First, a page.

Also according to IMDB (and my recollection), The Stunt Man was actually filmed during 1978 and not released until 1980. Which just goes to show that good stuff sometimes isn't even recognized by the people who paid for it. Or, maybe, that good movies need some time to ferment.

Finally, while everyone here is spreading around the O'Toole love, let's also throw out some appreciation for Steve Railsback's work in The Stunt Man. Though his career is nowhere near as storied as O'Toole's his work in The Stunt Man is exceptional. And he was flat brilliant (at times I thought he was literally mesmerizing) as Charlie Manson in the 1976 TV film Helter Skelter.

Anonymous said...

As Groucho Marx once observed to Dick Cavett: "Did you ever notice Peter O'Toole has a double-phallic name?"

Off topic: First-time extra on set with Johnny Depp:

Annie said...

If you expect to get up off the couch and rent the movie, the least you could do is offer a coupon.

Nat G said...

According to Box Office Mojo, My Favorite Year did $20,123,620 domestically, which would be around $57 million today... not exactly a blow-out, but for a first=time-director, one=faded-star-name picture, probably nicely profitable.

The Stunt Man? $7,063,886.

Laura Deerfield said...

LOVE this movie. So much, in fact, I married a man quite similar to O'Toole's character. (Scary, yes)

And it may not be a comedy, but it's definitely funny.

(Also enjoy The Ruling Class...not as good as Stunt Man, and more dated - but still lots of fun to watch.)

Anonymous said...

Steve Railsback is definitely due more love. He's a really terrific actor, and hasn't worked near enough.

I met him two years ago, and was pleasantly surprised to discover that he's not the least bit creepy or scary in person, but quite friendly and approachable. Had a lovely conversation with him.

Yes, it did indeed take Richard Rush two years to get THE STUNT MAN released, two chilling years spent wondering if the best film he'd ever made would ever be seen by anyone.

Knuckles Buchanan said...

I would like to heartily endorse the notion of Barbara Hershey still being hot, as well as wonder how Richard Rush could go from the greatness of "The Stunt Man" to utter crap that was "Color of Night".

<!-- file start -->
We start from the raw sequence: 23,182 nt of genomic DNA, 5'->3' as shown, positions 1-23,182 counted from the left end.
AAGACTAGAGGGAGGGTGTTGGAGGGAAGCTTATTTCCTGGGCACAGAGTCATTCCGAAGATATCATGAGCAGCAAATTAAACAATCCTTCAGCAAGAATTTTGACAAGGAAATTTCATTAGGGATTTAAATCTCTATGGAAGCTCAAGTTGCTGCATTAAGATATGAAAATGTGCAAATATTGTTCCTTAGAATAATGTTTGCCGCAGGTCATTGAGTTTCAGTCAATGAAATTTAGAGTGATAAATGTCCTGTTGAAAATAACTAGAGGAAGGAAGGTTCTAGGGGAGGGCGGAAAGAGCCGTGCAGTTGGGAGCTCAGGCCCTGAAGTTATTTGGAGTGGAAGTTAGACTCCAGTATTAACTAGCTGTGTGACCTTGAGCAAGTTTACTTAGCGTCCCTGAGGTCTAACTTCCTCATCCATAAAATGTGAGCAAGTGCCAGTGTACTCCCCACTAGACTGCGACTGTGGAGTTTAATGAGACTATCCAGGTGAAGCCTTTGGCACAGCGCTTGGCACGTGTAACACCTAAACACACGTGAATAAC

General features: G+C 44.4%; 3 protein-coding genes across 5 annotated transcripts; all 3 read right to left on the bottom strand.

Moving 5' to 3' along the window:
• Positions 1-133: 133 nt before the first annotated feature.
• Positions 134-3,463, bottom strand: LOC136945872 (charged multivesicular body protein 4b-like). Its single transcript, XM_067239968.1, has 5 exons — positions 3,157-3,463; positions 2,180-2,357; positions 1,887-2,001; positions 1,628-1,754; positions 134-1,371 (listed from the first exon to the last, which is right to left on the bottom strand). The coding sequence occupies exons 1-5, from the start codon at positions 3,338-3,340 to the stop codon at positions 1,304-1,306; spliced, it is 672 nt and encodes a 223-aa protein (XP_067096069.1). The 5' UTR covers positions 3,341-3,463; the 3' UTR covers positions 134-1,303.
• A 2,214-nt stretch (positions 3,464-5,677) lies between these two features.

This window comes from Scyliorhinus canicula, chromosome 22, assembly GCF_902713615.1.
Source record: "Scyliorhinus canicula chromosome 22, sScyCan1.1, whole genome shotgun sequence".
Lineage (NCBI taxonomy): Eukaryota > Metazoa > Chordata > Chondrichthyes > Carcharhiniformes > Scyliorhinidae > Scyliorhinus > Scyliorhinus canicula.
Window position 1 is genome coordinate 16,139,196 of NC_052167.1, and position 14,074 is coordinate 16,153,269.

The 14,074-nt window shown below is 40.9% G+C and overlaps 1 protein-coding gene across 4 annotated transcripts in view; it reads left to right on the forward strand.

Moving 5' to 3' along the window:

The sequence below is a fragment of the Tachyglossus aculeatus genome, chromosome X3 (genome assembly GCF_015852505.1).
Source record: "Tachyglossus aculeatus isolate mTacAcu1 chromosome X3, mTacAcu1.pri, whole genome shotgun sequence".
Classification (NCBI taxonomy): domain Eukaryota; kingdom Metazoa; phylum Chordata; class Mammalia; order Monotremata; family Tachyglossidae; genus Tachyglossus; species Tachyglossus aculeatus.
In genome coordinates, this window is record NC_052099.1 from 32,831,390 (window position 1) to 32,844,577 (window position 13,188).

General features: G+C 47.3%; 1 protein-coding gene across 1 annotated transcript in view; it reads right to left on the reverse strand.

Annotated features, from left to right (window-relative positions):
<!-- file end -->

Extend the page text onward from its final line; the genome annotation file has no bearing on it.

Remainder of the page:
Anonymous said...

Whether Barbara Hershey was then, or still is now, hot, is not a matter about which I have an opinion. Naveen Andrews sees somthing in her, and since he could do better, there must be something to see. But if THE STUNT MAN has a major flaw, it's her.

She's simply miscast. She has to be a MOVIE STAR, full of style and glamorous artificiality, a Hollywood goddess, a temptress and a tease. She has to deliver the line: "I AM The Movies!" It needs someone like a 30 year old Bette Davis or Katherine Hepburn. It needs someone on the road to becoming Tallulah Morehead. She is none of these things. She's pretty-but-blah.

There's a reason people discuss O'Toole and Railsback in this film but not her. One instantly forgets she is even in the picture, next to these two brightly burning performances. She vanishes next to either of them, the way the planet Venus vanishes when the Sun rises.

O'Toole's character is supposed to have had an affair with her. It's difficult to see what such a brilliant narcissicist would see in her. At the time, O'Toole was married to the magnificnet actress Sian Phillips. Now THAT is believable, and she, a decade younger, would have been great in the Hershey role.

Hershey's scenes are the film's dead spots, the moments it goes slack, like Mae Clarke's scenes in FRANKENSTEIN. The scenes she's not in scintillate, and then she comes on, and it fizzles out.

It has a couple other small flaws. O'Toole keeps Railsback around to find the "Madness" his movie needs, but when he extracts that madness, it's in the form of a scene where he dances on the wing of an airplane, and it has no punch, and the scene is a bit bungled. It doesn't linger in the memory.

And, as Pauline Kael pointed out in what was mostly a major rave, a movie set is not where you get your paranoia cured. It's where you get it inflated.

But the overall brillience of the film rises above these flaws, and even rises above Barbara Hershey.

When the company that produced it chose not to release it, Richard Rush had a heart attack. It took four-walling it privately first in Seattle, and then in Los Angeles (Where it was a local hit) to convince Fox to pick it up, and even then, they didn't know how to market this one-off.

Knuckles Buchanan said...

If memory serves, the movie was initially screened here in Seattle at one of the Seven Gables (now Landmark) Theatres. That story is now legendary amongst Seattle cinephiles, and cited often as we continue to seek validation that Seattle is, in fact, a great cinema town.